This Is The Best Way To Save Lives

this-is-how-to-save-lives

Dear Colleague

Today I’d like to briefly discuss the work we are doing to reduce the impact that sepsis has on our patients.

What Is Sepsis?

Sepsis is a leading cause of death – in the U.S. more than 250,000 patients die each year from sepsis. 

Sepsis occurs when chemicals released into the bloodstream to fight an infection trigger inflammatory responses throughout the body. This inflammation can trigger a cascade of changes that can damage multiple organ systems, causing them to fail. 

If sepsis progresses to septic shock, blood pressure drops dramatically which may lead to death.

There's a video here which shows how important it is that we improve our ability to identify and treat sepsis.

Who Gets Sepsis?

Anyone can get sepsis. It is more common in the elderly and in the very young – but anyone can be affected. Sepsis can escalate rapidly and people can become very ill quickly.

Have We Got A Problem With Sepsis In HMC?

Last year, 1154 sepsis related cases were admitted and 340 patients died from septic shock. This is a mortality rate of 29.5%. We think this is higher than it could be – so we need to do something about it.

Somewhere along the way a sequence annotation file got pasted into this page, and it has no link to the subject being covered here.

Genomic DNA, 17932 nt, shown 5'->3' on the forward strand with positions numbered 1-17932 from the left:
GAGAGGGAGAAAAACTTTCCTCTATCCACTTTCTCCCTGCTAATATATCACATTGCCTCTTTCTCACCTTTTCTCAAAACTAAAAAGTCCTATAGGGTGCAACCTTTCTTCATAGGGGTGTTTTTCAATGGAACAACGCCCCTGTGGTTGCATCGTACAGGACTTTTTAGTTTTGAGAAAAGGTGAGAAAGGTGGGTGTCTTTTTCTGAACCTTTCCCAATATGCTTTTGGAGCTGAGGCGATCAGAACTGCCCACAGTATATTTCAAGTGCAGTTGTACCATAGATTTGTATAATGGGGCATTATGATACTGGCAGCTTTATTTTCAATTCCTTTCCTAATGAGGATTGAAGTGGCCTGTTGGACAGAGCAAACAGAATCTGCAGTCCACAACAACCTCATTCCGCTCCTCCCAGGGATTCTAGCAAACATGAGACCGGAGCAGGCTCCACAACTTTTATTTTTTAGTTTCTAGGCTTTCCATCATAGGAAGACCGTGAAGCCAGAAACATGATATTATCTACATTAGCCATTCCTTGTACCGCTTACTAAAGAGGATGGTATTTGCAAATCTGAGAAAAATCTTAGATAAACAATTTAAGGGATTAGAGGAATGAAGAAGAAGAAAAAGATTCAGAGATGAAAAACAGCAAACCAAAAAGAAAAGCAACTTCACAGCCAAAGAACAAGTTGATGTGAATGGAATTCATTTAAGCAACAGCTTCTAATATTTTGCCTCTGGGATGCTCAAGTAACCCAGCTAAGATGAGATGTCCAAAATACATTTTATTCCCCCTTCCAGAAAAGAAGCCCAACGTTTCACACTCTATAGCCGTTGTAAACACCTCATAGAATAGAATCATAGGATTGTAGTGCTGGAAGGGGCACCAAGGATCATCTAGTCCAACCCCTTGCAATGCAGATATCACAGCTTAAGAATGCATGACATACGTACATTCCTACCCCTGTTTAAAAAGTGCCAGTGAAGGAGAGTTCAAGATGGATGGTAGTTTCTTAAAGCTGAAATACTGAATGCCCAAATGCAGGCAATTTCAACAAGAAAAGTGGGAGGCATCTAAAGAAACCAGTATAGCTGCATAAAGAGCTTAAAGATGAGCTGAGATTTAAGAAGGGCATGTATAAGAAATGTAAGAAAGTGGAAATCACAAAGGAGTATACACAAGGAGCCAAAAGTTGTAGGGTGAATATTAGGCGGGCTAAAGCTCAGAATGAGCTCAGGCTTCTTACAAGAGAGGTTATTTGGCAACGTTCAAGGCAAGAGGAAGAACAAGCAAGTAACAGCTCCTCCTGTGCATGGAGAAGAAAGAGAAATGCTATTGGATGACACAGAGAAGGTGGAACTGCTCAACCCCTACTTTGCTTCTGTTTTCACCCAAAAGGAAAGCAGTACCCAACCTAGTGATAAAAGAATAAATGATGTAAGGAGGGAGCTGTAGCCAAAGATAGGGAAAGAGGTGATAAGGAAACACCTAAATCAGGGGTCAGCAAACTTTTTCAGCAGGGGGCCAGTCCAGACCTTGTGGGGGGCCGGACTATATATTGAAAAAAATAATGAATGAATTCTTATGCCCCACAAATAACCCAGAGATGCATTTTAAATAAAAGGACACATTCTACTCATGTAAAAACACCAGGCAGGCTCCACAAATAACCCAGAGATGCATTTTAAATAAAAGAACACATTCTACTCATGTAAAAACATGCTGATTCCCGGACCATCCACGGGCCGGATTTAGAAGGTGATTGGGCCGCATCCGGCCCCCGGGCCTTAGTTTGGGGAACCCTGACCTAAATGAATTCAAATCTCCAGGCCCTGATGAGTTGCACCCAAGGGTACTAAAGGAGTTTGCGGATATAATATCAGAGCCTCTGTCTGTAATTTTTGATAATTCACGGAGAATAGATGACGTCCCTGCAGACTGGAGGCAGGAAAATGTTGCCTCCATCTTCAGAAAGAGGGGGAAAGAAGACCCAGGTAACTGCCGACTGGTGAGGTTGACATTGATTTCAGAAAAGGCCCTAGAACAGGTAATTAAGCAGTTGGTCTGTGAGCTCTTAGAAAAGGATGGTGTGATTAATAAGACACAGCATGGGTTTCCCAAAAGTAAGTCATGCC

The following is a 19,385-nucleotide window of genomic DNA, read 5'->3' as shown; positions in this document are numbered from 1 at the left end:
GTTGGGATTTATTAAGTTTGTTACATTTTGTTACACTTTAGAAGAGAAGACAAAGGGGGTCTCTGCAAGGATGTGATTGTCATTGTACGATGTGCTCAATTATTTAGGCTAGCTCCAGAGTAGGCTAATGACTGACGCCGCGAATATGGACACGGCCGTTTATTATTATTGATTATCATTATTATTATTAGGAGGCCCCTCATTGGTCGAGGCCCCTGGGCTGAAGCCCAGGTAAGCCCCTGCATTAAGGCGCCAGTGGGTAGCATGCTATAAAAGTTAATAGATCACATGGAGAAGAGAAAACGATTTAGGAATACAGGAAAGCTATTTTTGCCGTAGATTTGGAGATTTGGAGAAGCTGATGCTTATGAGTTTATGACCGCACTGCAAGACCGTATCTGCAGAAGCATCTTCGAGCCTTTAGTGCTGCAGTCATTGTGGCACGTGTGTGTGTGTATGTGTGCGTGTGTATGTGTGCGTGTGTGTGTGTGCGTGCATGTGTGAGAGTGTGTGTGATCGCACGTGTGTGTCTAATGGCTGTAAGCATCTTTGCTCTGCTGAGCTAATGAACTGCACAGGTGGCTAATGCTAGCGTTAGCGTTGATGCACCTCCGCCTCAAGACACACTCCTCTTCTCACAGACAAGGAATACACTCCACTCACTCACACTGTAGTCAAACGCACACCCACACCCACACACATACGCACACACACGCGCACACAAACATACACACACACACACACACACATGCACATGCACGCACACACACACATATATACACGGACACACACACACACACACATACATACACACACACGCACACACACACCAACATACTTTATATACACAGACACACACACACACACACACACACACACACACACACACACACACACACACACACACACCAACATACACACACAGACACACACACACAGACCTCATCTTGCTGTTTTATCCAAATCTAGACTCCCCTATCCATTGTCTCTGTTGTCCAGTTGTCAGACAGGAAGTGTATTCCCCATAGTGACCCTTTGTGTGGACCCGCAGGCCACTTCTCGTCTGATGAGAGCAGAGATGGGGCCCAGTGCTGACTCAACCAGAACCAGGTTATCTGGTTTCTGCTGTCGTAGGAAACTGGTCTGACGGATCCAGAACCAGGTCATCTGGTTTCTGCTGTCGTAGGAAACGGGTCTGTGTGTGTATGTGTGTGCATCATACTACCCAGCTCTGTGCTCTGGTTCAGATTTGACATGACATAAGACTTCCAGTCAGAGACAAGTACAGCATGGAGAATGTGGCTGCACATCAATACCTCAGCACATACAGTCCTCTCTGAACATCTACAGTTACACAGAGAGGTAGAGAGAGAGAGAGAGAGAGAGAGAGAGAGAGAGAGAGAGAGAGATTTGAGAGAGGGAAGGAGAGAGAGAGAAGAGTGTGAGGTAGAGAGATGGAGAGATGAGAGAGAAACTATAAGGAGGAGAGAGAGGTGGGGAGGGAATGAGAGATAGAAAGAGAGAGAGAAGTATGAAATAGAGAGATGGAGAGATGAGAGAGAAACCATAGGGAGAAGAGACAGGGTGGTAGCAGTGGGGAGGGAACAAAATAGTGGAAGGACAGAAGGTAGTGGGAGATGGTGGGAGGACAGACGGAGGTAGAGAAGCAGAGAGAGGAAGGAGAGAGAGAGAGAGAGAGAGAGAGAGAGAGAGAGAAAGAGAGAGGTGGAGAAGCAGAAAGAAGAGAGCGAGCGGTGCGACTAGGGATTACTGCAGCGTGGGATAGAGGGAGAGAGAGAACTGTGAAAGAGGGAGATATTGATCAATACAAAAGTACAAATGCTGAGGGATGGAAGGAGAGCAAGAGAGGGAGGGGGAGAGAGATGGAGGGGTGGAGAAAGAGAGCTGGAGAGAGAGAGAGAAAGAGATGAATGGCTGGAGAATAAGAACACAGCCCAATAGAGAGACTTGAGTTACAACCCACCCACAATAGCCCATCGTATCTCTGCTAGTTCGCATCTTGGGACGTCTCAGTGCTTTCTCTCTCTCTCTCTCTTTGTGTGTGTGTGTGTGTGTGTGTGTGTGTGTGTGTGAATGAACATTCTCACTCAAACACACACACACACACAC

What Are We Going To Do At Al Wakra Hospital?

We are introducing a sepsis pathway. This is an evidence based tool that will help all clinicians spot sepsis sooner and start treatment more quickly.

What Is The Pathway?

The Pathway has three parts. 

  1. Recognise – Signs that might help to spot someone is developing sepsis.
  2. Resuscitate –  The response which needs to be made in the 1st hour and subsequently.
  3. Refer – How to get help.

The pathway will be available on Cerner.

What Is Our Goal?

We want to reduce the number of deaths from sepsis by 25% over 5 years.

How Can You Help?

Patients who may be developing sepsis aren’t always easy to identify. Sepsis can cause rapid deterioration if not treated promptly. For every hour of delayed administration of antibiotics, mortality rises by 8%.

If you’re a clinician of any kind (nurse, doctor, respiratory therapist etc) there are three things you can do to help. 

  1. Take a look at the pathway and become familiar with it.
  2. Speak up. If you think a patient has or may be developing sepsis, tell someone who can assess the patient. It’s far better to have false positives than to miss the opportunity to treat someone early.
  3. Discuss the Sepsis Pathway in your team meetings. Make sure the people you work with understand the pathway and know what to do.

It’s not often we can set an objective which aims to save lives. 

If we follow the pathway consistently over the next few months we can be sure that this is what will happen. 

What could be more important than that?  As the Holy Quran says:

And whoever saves one – it is as if he has saved mankind entirely”.

I’ll close by wishing good health and happiness to you and your family for the week ahead.

Adam

If you’d like to catch up on any previous letter, you can do so here.